One trial in New Zealand measured adults with a high cholesterol level over a 4-week period. They consumed 3g of salmon oil per day and after the 4 weeks they showed an increase of HDL and a decrease in LDL levels. Lowering both cholesterol and blood pressure levels certainly contributes to a healthy heart.

Omega 3 is linked to brain health in a number of ways. The brain contains a large amount of fat especially Omega 3 fatty acids in particular DHA (docosahexaenoic acid). In studies DHA levels determined levels of brain activity and cognitive function and is thought to be essential for the growth and functional development of the brain in babies. This ability is not limited to young humans as it is vital that this brain activity and function is maintained into old age. Including Omega 3 fatty acids in our diet therefore may well decrease our risk of developing degenerative brain diseases such as Alzheimer’s.

Carrying additional weight can certainly contribute to strain on the heart muscle and the salmon has a rather unusual property that whilst yet unproven may help in weight loss.

There is a protein that is released when we begin to eat called amylin. This protein travels to the brain where it is measured and the brain then decides when we have eaten sufficient food and should stop eating. Unfortunately we have got very adept at overriding this message from the brain and consequently we tend to eat more than we actually need leading to weight gain.

The salmon produces a hormone called calcitonin, which has the same effect on animals as amylin does in humans. There is no conclusive proof but it is felt that this hormone when eaten might result in us consuming less food.

The other possible weight loss property of salmon is Chondroiton sulphate. Chondroiton is often used in conjunction with Glucosamine as a joint repair preparation but in this case the Chondroiton which is found in the nose of the salmon appears to have fat blocking capabilities. It appears to work in two ways by reducing the amount of fat absorbed into the intestines and then preventing any fat that has been absorbed from being stored in the cells. This will require a great deal more research but could be an interesting property in the fight against obesity.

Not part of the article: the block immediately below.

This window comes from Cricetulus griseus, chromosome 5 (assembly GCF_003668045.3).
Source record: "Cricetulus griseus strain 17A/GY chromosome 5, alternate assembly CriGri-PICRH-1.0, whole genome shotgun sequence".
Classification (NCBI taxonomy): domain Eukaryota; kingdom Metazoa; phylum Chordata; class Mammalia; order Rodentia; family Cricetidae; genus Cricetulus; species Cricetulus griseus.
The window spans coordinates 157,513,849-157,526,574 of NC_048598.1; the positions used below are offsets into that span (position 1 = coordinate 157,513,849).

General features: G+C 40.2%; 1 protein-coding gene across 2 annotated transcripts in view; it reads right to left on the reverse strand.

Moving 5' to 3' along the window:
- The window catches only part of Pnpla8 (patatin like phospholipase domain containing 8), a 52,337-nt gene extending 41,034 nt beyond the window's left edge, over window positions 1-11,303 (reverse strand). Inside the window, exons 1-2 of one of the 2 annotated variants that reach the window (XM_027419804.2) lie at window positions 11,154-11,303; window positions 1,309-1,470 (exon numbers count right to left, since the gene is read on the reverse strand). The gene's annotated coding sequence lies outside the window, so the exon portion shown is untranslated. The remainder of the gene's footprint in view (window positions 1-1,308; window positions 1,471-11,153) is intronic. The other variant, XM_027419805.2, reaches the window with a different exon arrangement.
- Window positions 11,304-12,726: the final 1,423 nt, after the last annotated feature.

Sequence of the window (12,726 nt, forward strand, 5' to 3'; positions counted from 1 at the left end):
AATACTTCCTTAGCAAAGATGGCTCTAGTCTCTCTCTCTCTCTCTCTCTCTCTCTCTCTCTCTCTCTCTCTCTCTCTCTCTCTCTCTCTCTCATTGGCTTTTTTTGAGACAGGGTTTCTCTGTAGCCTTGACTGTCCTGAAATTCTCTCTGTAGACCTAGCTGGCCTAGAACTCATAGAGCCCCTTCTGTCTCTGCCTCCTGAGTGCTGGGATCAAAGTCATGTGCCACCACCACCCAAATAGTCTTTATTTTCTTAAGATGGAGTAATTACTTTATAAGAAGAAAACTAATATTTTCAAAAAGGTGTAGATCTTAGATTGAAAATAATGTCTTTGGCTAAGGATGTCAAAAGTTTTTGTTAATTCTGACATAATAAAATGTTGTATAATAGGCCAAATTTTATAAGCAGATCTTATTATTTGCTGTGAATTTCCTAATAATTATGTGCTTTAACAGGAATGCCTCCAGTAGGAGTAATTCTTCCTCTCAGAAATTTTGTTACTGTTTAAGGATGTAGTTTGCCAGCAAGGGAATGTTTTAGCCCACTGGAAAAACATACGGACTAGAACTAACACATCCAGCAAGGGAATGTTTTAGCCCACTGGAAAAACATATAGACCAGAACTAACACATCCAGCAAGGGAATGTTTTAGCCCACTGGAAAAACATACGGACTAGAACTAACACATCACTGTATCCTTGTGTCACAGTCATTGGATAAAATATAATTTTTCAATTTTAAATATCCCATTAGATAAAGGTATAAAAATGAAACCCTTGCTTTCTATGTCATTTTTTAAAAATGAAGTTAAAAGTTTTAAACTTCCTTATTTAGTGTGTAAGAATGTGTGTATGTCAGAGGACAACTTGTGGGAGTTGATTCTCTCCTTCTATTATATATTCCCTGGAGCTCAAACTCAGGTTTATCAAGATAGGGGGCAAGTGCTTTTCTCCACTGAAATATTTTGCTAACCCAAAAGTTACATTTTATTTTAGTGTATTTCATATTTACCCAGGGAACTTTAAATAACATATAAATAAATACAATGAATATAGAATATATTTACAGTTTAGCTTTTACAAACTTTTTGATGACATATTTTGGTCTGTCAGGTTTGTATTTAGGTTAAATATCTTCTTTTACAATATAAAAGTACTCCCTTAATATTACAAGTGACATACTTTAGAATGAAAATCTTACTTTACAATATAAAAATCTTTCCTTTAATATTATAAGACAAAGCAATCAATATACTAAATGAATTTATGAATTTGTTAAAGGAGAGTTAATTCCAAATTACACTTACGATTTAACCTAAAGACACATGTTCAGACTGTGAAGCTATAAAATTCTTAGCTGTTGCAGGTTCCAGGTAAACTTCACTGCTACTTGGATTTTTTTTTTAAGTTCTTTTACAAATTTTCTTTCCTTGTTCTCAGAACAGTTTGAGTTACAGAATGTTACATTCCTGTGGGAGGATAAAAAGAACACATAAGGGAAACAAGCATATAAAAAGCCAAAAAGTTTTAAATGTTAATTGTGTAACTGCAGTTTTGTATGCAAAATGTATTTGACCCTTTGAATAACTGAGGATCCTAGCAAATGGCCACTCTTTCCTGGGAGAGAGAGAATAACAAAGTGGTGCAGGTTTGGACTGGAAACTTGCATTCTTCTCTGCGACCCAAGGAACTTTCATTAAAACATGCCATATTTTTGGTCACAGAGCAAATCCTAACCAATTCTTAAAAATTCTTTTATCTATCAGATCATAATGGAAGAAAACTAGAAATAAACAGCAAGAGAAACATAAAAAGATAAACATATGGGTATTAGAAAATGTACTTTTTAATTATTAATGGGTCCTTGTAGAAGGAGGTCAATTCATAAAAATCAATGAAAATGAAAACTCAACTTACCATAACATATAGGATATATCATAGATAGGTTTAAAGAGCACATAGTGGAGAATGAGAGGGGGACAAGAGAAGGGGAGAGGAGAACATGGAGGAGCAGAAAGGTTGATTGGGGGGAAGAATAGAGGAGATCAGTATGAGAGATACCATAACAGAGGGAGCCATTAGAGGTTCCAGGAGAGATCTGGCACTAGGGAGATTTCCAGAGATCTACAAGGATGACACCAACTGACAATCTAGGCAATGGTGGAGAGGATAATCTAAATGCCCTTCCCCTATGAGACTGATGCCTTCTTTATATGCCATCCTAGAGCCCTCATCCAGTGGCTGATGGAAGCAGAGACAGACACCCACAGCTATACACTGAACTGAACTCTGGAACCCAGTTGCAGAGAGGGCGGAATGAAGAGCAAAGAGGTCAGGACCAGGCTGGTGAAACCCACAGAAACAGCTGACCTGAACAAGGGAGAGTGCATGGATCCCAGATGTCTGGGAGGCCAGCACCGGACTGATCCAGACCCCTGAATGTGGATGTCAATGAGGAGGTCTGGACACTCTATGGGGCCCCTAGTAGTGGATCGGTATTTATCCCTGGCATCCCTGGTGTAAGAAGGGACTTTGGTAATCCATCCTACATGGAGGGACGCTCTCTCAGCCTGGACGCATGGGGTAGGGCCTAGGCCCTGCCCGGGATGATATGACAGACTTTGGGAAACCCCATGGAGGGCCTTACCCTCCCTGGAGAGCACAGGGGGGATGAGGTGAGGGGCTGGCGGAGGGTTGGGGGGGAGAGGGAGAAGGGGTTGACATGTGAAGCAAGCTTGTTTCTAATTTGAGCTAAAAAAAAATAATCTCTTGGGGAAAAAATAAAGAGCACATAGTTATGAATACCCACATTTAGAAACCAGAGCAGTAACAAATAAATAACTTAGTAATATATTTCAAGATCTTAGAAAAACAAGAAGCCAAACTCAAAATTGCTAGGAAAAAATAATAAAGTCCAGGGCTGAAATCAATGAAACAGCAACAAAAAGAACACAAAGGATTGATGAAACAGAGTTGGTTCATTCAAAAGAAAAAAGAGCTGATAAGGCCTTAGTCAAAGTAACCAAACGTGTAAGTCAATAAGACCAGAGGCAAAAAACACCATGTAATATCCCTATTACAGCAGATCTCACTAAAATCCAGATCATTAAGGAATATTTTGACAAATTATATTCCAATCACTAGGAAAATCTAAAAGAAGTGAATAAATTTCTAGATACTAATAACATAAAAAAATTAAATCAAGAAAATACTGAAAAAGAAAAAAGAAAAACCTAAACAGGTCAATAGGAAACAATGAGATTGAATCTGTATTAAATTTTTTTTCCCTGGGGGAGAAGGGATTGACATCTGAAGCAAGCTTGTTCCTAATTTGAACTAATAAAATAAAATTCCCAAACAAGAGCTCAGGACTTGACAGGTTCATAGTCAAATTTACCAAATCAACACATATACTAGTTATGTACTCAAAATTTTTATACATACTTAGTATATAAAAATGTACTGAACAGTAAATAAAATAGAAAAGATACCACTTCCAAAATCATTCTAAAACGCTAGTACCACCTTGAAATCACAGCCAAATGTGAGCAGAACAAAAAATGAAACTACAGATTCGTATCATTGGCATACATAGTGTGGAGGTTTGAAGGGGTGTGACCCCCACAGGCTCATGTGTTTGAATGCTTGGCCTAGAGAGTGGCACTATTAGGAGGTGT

As we get older the risk of bone fractures increases with many women particularly suffering from hip joint disease after menopause. Omega 3 may be instrumental in decreasing bone loss and therefore osteoporosis.

Our immune system is working ceaselessly against the constant onslaught of bacteria and viruses and on the whole if we have a healthy diet containing plenty of antioxidant rich foods our defence system keeps us safe. However, from time to time something slips through and then we need to know that all the complex mechanisms of the immune system are functioning perfectly.

Salmon is high in selenium,which is avery important trace mineral that activates an antioxidant enzyme called glutathione peroxidase, which may help protect the body from cancer. It is vital for immune system function and may help prevent prostate cancerin particular.

Overall, the salmon contains many nutrients in the flesh and also in parts of the fish such as bone that is often included in canned fish. It is an excellent source of calcium, magnesium, iron, iodine, manganese, copper, phosphorus and zinc, some of which are of particular benefit for the cardiovascular system and the heart.

Apart from its role in the formation of teeth and bones, calcium is also required for blood clotting, transmission of signals in nerve cells and muscle contractions. There is some indication that higher calcium intake protects against cardiovascular disease particularly in women.

The main function of iron is in haemoglobin, which is the oxygen-carrying component of blood. When someone is iron deficient, they suffer extreme fatigue because they are being starved of oxygen and the major organs of the body such as the heart become deprived of this life essential element.

Salmon is very versatile and provided it is from a healthy source and not from poorly maintained fish farms it can be eaten two to three times a week served hot or cold with plenty of fresh vegetables and salads. It is particularly delicious served chilled with a spinach salad and new potatoes.

You can also eat canned ocean caught salmon and this is particular good if you eat the soften bones that tend to come with it – if you find this unappealing simply mash the salmon and bone together with a fork and use on salads.

©sally cronin Just Food for Health 1998 – 2022

A little bit about me nutritionally. .

About Sally Cronin

I am a qualified nutritional therapist with twenty-four years experience working with clients in Ireland and the UK as well as being a health consultant on radio in Spain.